Friday 20th April – The Pint, Dublin, REP. OF IRELAND

The next morning we had a ridiculously early start as we had to be at Berlin Airport for 9AM! Again, the airport ritual was a tortuous affair that we could have all done without so early in the morning when you’re nursing a hangover. Anyway, we had the luxury of flying via Aer Lingus (as opposed to fucking Ryanair!) and we managed to catch our flight on time, landing in Dublin just a couple of hours later. The majority of our flights have been very comfortable for me this year, bearing in mind that I am 6’ 5” tall! This is due to the fact that Alastair is one of those people that HAS to get on the plane first, even if you have designated seating! Anyway, the fact that he does this means that he has been able to procure the seats in the emergency exit rows that have the extra legroom. I can therefore take my time getting to my seat, safe in the knowledge that no one in their right mind is going to want to sit next to Alastair, meaning him and I usually have three seats between the two of us and we can stretch out! Joe doesn’t usually mind where he sits as he’s only a little fella and can sleep anywhere, which is why we call him Bagpuss! (For those who don’t know who Bagpuss is, he’s a character from an old English kids TV show, look him up.)

We were met at the airport by two very good friends, James, the Irish promoter that has booked us over there for the best part of a decade and Paul, another old friend from England that now lives in Belfast and plays in the hardcore band By Any Means, who were supporting us on these Irish shows as well as supplying us with backline (as well as accommodation and breakfast, more on that later!) We went straight to the venue and were greeted by the Republic of Ireland’s Number One Orange Goblin fan who had brought a million things for us to sign (including Ravens Creed material that none of us played on!) and we had photos with him before walking to the nearby hotel for a spot of lunch. It’s a very predictable thing to do in Dublin but we all had to sample the Guinness as well. There was talk of walking to St. James Gate to visit the Guinness factory, do a bit of sightseeing and have our photos taken with the Phil Lynott statue in the city but the pissing rain soon put us all off that idea and decided to grab a few hours sleep instead.

We managed to get through sound-check and then had a nice dinner overlooking the River Liffy, laughing and taking the piss out of everyone outside in the pouring rain, before the doors opened and the show started! First band of the night were a young Irish band called Wizards of Firetop Mountain, who were very impressive, a cross of classic rock and metal with a real AC/DC feel to it. By Any Means were next up and they were great too, playing a vicious brand of hardcore and whipping the crowd into a frenzy! By this time the small venue was heaving and the very drunk Dublin crowd gave us a great reception, as always. This was great to see, as this was the first time we’d played in Dublin for quite a few years. Again, everyone played well and the new material was received just as well as the older stuff.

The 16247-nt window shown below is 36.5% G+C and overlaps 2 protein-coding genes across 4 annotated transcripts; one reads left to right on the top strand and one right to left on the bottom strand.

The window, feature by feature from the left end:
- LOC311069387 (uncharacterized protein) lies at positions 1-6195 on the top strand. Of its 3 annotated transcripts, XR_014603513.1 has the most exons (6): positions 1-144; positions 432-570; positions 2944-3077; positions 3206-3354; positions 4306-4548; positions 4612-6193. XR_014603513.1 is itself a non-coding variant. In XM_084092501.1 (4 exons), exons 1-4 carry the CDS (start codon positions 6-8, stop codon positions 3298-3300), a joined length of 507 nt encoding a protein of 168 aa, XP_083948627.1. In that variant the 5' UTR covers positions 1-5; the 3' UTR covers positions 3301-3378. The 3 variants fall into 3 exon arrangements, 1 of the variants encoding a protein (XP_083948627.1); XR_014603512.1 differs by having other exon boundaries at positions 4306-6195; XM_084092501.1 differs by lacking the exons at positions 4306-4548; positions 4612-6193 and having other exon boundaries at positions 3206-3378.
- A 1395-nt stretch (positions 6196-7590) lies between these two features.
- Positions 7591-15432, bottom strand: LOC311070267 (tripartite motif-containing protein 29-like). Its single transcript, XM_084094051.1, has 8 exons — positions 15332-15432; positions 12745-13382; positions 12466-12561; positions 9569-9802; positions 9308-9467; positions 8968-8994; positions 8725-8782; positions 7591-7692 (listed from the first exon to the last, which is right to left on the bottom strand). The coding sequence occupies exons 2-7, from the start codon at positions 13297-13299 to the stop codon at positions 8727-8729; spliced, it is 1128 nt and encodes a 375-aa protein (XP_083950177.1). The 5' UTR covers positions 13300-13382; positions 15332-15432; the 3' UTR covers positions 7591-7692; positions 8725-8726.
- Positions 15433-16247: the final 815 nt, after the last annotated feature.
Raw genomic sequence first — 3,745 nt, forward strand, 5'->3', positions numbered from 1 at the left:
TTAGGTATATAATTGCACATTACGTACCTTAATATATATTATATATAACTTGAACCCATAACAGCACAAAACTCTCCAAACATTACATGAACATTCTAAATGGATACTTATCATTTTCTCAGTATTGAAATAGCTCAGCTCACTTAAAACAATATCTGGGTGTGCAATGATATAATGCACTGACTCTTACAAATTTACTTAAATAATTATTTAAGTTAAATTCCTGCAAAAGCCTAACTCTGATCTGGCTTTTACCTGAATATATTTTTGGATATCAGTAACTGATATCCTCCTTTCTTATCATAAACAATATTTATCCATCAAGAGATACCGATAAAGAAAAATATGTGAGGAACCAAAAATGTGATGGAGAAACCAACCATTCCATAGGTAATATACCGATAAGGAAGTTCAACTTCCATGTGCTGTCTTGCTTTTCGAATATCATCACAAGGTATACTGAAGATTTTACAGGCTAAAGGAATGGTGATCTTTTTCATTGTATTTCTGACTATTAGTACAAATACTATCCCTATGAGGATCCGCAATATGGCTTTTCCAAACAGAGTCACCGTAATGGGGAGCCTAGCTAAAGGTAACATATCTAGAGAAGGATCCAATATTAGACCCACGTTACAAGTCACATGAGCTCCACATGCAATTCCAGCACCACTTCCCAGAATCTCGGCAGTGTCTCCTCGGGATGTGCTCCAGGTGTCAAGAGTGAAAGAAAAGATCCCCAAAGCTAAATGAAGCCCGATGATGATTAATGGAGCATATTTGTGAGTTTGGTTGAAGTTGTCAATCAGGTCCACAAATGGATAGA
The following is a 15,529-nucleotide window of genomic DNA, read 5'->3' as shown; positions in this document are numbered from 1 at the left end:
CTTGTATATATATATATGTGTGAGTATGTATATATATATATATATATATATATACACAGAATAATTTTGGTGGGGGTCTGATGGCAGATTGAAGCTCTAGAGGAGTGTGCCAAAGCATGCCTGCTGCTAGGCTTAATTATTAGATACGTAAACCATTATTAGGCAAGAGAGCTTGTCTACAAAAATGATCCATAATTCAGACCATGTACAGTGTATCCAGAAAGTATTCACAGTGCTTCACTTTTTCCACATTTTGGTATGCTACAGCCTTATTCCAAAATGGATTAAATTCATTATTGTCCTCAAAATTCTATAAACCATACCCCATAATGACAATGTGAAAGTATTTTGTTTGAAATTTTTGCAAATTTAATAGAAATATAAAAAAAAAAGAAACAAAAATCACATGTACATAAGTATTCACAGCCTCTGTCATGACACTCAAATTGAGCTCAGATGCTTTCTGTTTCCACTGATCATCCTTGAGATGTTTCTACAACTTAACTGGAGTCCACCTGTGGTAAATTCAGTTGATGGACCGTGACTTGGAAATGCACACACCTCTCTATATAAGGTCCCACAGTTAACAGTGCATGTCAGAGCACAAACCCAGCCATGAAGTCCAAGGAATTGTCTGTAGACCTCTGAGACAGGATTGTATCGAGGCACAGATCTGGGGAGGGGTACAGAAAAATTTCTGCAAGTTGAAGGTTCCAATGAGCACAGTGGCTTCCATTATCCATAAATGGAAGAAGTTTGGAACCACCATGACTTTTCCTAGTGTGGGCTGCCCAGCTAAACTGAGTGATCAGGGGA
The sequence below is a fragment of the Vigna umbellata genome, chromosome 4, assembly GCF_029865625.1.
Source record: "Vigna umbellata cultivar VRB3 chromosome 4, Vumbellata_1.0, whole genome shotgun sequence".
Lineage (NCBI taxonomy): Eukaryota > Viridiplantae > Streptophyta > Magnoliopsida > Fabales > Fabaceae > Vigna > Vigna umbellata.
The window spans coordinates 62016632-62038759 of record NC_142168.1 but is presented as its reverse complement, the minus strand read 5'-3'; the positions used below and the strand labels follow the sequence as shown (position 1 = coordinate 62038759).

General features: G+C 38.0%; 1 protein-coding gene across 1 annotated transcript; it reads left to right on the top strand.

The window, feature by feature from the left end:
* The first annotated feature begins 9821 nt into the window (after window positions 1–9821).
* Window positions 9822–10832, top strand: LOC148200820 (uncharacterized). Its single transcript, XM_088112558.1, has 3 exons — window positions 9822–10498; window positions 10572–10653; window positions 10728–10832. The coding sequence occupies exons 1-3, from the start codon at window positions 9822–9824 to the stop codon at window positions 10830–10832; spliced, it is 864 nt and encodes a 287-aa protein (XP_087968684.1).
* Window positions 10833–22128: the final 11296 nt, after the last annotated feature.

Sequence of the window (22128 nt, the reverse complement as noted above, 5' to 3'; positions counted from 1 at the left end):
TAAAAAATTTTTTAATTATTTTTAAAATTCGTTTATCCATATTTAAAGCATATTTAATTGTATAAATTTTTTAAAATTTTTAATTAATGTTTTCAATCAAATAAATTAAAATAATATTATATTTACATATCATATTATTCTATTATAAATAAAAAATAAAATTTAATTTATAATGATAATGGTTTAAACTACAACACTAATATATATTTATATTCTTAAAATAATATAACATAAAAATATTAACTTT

The after-show was a bit of a blur but I seem to remember it taking what seemed like hours to leave the venue with more and more people buying us drinks and forcing us to stay! I also remember talking to a lot of strangers and smoking the worst tasting cigarettes in the world during the load-out, they were so bad that I had to drink neat vodka to disguise the taste! There were more drinks back at the hotel and I don’t remember getting back to my room. I was sharing with Chris and must’ve woken him up as he’d gone to bed before me but I woke the next day feeling fantastic. Results!!

 

Saturday 21st April – Spring & Airbrake, Belfast, NORTHERN IRELAND

The hotel in Dublin did an awesome cooked breakfast, which we all took advantage of. Chris was the only one that got collared to pay for his, the rest of us accidentally walking away from the table assuming that it was included in the hotel deal. Around midday we hit the road for a short drive north to Belfast, accompanied by an AC/DC mix in the van that had everyone rocking and desperate for beer. Before that though we wanted to drop in on Paul’s farm just outside of Belfast to see his pigs. Yes, his pigs. It’s a little known fact, but all of us in Orange Goblin are big fans of rural life, probably born of living in London and detesting everything about the city, and we all wanted to spend an afternoon feeding the pigs and chickens. We were due to be staying at Paul’s farm that night so it gave us a chance to meet his family, drink more Guinness and see what we’d be eating for breakfast the following morning. Paul had promised us fresh bacon, eggs and sausages that he makes himself and I for one could not wait! We spent a good hour or so on the farm and Elena made friends with a rabbit that she christened Syd Barrett for some unknown reason, but eventually we had to leave for the venue.